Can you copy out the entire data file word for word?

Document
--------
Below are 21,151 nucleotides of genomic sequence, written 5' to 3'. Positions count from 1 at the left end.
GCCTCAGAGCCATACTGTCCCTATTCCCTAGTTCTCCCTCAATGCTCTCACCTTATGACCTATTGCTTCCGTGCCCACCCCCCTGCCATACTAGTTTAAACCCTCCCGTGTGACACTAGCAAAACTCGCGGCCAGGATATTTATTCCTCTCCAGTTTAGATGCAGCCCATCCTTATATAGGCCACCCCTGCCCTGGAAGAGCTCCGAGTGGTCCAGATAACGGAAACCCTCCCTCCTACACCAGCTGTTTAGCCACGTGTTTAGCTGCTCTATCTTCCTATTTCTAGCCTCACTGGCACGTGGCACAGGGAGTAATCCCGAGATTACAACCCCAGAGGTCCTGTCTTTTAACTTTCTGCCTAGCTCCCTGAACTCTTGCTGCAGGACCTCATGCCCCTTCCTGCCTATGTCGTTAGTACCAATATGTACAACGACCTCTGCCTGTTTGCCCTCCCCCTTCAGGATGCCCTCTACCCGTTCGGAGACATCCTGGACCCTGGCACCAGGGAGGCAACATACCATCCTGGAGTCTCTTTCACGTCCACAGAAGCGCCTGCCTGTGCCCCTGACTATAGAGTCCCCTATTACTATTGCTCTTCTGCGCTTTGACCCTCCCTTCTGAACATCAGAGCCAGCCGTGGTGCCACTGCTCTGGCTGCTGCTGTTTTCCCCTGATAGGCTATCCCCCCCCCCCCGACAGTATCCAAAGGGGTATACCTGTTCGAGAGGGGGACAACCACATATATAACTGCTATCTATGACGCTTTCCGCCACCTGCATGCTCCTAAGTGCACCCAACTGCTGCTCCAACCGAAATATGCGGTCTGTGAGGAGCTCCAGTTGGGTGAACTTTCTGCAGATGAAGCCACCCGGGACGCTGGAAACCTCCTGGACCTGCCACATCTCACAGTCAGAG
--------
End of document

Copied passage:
Below are 21,151 nucleotides of genomic sequence, written 5' to 3'. Positions count from 1 at the left end.
GCCTCAGAGCCATACTGTCCCTATTCCCTAGTTCTCCCTCAATGCTCTCACCTTATGACCTATTGCTTCCGTGCCCACCCCCCTGCCATACTAGTTTAAACCCTCCCGTGTGACACTAGCAAAACTCGCGGCCAGGATATTTATTCCTCTCCAGTTTAGATGCAGCCCATCCTTATATAGGCCACCCCTGCCCTGGAAGAGCTCCGAGTGGTCCAGATAACGGAAACCCTCCCTCCTACACCAGCTGTTTAGCCACGTGTTTAGCTGCTCTATCTTCCTATTTCTAGCCTCACTGGCACGTGGCACAGGGAGTAATCCCGAGATTACAACCCCAGAGGTCCTGTCTTTTAACTTTCTGCCTAGCTCCCTGAACTCTTGCTGCAGGACCTCATGCCCCTTCCTGCCTATGTCGTTAGTACCAATATGTACAACGACCTCTGCCTGTTTGCCCTCCCCCTTCAGGATGCCCTCTACCCGTTCGGAGACATCCTGGACCCTGGCACCAGGGAGGCAACATACCATCCTGGAGTCTCTTTCACGTCCACAGAAGCGCCTGCCTGTGCCCCTGACTATAGAGTCCCCTATTACTATTGCTCTTCTGCGCTTTGACCCTCCCTTCTGAACATCAGAGCCAGCCGTGGTGCCACTGCTCTGGCTGCTGCTGTTTTCCCCTGATAGGCTATCCCCCCCCCCCCGACAGTATCCAAAGGGGTATACCTGTTCGAGAGGGGGACAACCACATATATAACTGCTATCTATGACGCTTTCCGCCACCTGCATGCTCCTAAGTGCACCCAACTGCTGCTCCAACCGAAATATGCGGTCTGTGAGGAGCTCCAGTTGGGTGAACTTTCTGCAGATGAAGCCACCCGGGACGCTGGAAACCTCCTGGACCTGCCACATCTCACAGTCAGAG